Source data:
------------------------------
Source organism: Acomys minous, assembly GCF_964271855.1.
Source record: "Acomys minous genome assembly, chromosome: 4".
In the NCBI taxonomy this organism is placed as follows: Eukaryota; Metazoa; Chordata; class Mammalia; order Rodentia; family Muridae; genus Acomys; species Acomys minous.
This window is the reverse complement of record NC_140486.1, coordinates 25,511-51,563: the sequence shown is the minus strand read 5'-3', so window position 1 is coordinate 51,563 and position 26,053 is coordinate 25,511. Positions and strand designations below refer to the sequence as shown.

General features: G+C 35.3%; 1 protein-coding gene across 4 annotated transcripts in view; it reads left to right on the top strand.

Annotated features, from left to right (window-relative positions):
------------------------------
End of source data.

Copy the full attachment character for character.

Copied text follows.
Source organism: Acomys minous, assembly GCF_964271855.1.
Source record: "Acomys minous genome assembly, chromosome: 4".
In the NCBI taxonomy this organism is placed as follows: Eukaryota; Metazoa; Chordata; class Mammalia; order Rodentia; family Muridae; genus Acomys; species Acomys minous.
This window is the reverse complement of record NC_140486.1, coordinates 25,511-51,563: the sequence shown is the minus strand read 5'-3', so window position 1 is coordinate 51,563 and position 26,053 is coordinate 25,511. Positions and strand designations below refer to the sequence as shown.

General features: G+C 35.3%; 1 protein-coding gene across 4 annotated transcripts in view; it reads left to right on the top strand.

Annotated features, from left to right (window-relative positions):